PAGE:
I Remember

A boy riding a bicycle down a lane.

[This post is an homage to my college creative nonfiction classes, where we were asked to write a string of sentences that all begin with “I remember…” It’s such a great exercise to get you in the mood for writing, especially nonfiction. The exercise is based on Joe Brainard’s book of the same title (1970). Feel free to comment your own I remembers.]

I remember the dusty hayloft and rickety ladder, and the abandoned pile of horseshoes found beneath the hay.

I remember the adult-sized tricycle Natalie gave me before she died. I pedaled it up the hill and down the small gravel path that led to the cell phone tower, where I sat and watched the sun rise.

I remember when the chain rusted and snapped and the brakes stopped working and how I took the bike back to Natalie’s house in the middle of the night without telling her parents it was me who had it in the first place and how I never went back there again.

I remember bokchoy in oyster sauce, and sneaking kisses while his father watched the Peking Opera on the couch.

I remember inerasable red rings around our mouths from drinking fruit punch from plastic jugs in the sweltering heat.

I remember playing with my father’s hands on the wraparound porch, looking at his hairy knuckles and being afraid that I would grow hair there, too.

I remember the smell of vinegar and dipping my fingers into the dye.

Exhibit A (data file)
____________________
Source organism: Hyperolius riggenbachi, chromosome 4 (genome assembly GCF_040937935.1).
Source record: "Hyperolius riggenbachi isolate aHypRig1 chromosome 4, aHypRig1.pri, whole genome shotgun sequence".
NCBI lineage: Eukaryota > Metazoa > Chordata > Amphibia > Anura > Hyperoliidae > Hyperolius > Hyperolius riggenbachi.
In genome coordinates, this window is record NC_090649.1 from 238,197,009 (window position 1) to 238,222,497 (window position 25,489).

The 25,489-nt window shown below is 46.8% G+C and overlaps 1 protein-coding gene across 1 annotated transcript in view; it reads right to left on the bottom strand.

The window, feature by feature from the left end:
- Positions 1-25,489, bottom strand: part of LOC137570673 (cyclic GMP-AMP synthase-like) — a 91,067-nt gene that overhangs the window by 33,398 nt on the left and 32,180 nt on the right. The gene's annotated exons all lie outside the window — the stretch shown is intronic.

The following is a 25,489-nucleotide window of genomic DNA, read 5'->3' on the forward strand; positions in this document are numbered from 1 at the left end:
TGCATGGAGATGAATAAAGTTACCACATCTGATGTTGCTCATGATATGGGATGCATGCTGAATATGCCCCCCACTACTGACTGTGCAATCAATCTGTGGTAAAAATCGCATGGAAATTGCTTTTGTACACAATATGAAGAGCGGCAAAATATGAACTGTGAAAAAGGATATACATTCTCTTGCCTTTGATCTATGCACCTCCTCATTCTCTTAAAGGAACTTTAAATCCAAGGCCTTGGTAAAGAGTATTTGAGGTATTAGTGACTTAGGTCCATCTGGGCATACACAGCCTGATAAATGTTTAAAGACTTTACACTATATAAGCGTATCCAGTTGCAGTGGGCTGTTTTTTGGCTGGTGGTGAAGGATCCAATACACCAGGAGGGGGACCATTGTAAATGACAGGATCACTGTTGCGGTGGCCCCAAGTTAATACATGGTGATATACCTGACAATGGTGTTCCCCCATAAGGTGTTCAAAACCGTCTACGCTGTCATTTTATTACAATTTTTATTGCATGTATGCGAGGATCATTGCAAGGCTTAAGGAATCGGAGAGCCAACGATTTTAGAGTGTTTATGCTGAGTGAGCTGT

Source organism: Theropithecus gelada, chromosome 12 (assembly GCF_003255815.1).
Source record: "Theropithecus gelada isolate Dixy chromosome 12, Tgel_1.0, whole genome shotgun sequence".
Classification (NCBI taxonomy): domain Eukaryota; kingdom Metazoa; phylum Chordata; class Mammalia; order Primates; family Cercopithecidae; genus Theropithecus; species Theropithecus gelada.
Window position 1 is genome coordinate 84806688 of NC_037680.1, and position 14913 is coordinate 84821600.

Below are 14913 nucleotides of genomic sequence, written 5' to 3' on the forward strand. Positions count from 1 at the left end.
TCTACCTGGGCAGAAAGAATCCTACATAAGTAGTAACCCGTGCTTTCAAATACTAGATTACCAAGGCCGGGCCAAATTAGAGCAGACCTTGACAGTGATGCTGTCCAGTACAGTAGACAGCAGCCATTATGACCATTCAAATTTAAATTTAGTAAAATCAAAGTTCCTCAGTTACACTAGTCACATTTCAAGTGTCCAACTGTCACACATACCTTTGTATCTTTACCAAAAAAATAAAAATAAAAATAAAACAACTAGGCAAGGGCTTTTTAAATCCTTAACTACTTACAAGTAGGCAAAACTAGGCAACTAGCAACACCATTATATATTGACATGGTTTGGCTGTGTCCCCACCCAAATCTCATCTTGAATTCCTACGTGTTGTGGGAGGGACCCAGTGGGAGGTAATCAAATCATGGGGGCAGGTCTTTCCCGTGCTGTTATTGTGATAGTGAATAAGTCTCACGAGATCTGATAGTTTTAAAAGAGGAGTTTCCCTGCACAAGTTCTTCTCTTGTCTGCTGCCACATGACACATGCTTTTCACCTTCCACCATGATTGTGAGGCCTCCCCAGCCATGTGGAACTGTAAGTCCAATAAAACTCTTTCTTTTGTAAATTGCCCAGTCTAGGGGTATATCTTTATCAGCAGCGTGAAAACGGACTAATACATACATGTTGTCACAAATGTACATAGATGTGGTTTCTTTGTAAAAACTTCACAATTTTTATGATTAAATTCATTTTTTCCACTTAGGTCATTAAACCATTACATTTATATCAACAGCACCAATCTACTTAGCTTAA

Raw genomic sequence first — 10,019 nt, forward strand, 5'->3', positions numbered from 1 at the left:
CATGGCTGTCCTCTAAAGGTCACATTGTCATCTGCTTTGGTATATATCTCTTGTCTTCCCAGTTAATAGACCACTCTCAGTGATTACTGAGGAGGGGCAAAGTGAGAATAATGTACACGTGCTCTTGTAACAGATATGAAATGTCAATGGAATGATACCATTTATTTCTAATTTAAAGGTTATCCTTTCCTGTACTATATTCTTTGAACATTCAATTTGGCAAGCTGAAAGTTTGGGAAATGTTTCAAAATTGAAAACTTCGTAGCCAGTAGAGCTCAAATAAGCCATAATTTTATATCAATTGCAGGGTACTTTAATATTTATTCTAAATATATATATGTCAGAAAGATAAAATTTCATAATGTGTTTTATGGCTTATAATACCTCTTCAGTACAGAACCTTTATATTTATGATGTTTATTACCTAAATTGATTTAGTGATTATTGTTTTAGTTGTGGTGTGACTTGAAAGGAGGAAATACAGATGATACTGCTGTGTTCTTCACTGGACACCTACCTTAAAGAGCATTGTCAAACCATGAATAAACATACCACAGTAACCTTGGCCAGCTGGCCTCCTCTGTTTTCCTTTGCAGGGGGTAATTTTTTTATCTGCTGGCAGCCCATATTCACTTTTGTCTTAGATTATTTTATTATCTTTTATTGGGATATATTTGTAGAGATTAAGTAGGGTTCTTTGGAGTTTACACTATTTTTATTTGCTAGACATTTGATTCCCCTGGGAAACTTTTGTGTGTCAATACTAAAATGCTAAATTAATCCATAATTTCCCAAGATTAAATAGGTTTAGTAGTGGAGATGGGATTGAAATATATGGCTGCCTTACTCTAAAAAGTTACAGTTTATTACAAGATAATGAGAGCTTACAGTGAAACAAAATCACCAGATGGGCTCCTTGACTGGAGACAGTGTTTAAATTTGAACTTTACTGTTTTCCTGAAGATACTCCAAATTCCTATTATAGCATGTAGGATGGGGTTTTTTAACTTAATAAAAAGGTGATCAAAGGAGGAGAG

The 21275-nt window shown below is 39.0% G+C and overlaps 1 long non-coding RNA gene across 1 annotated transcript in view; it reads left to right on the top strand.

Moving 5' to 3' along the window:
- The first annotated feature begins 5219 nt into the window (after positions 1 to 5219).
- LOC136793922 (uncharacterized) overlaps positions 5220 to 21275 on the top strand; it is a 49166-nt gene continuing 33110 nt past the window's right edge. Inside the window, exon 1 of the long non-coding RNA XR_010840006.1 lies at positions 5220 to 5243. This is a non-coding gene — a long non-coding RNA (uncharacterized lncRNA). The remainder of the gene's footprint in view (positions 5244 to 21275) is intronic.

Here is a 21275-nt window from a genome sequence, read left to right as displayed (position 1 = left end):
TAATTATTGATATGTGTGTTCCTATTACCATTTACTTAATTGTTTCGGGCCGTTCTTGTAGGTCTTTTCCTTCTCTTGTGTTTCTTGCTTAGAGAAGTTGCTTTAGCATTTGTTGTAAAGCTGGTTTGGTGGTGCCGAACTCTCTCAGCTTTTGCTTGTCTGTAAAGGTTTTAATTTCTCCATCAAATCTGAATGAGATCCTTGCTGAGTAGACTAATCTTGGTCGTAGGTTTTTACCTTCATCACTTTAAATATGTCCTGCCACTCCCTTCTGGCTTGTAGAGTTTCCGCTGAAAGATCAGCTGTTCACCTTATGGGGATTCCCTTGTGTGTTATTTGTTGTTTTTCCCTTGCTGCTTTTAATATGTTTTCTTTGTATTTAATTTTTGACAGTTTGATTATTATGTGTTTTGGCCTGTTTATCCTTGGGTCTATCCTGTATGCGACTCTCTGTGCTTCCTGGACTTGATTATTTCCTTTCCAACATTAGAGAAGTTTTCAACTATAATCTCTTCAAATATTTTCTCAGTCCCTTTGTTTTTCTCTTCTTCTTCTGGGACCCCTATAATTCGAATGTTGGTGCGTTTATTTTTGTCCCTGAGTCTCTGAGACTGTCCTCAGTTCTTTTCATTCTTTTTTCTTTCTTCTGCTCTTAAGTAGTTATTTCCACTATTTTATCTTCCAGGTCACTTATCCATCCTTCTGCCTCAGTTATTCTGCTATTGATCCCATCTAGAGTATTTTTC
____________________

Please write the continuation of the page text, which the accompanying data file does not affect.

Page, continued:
I remember talking about paleontology the first time I got drunk with the boy whose beard later felt like sandpaper.

I remember when I used to receive trophies for being good at bowling.

I remember the loaves of bread my grandmother made. Sweet, Sunday carbohydrates.

I remember the old man in a rusted yellow pickup who offered a Gideon Bible as a tip for carrying his groceries out at Fareway. I accepted reluctantly, but with a smile.

I remember how the Bible slapped around in my pants pocket the rest of the afternoon, back and forth, like some sort of biblical erection.

I remember headlights shutting off behind the Hungry Hobo and listening to the sound of my own heavy breathing as I headed toward apartment fifteen. The sound of the city was faint and even, as if masked by the late hour and the overwhelming feeling of my own regret.

I remember trips in my uncle’s semi, and the stash of pornos I found in the back cabin, above the bed.

I remember the discarded outhouses, picnic tables, signs, and boat ramps the day I found the lake’s graveyard, and how she said this is what the apocalypse would look like.

I remember it being so quiet behind the silo we could hear the knock of the wind chimes from the porch far, far away, and how our noses touched, and how they were snotty, but perfect.

I remember the white noise of the wind and the high frequency pitch at the end of “A Day in the Life.”

I remember the strong smell of blood in the garage as my father and brother taught me how to properly remove a deer’s insides, and the black of the plastic bag used to hold all the guts.